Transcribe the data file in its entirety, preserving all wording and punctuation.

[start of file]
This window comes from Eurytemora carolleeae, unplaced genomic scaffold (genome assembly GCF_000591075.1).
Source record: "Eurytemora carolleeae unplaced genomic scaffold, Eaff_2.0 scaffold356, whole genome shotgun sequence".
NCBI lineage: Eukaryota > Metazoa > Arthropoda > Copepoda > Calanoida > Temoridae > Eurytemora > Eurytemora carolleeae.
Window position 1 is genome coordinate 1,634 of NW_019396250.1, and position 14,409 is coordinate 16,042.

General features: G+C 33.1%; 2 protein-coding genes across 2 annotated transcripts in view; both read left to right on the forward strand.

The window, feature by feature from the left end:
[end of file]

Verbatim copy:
This window comes from Eurytemora carolleeae, unplaced genomic scaffold (genome assembly GCF_000591075.1).
Source record: "Eurytemora carolleeae unplaced genomic scaffold, Eaff_2.0 scaffold356, whole genome shotgun sequence".
NCBI lineage: Eukaryota > Metazoa > Arthropoda > Copepoda > Calanoida > Temoridae > Eurytemora > Eurytemora carolleeae.
Window position 1 is genome coordinate 1,634 of NW_019396250.1, and position 14,409 is coordinate 16,042.

General features: G+C 33.1%; 2 protein-coding genes across 2 annotated transcripts in view; both read left to right on the forward strand.

The window, feature by feature from the left end: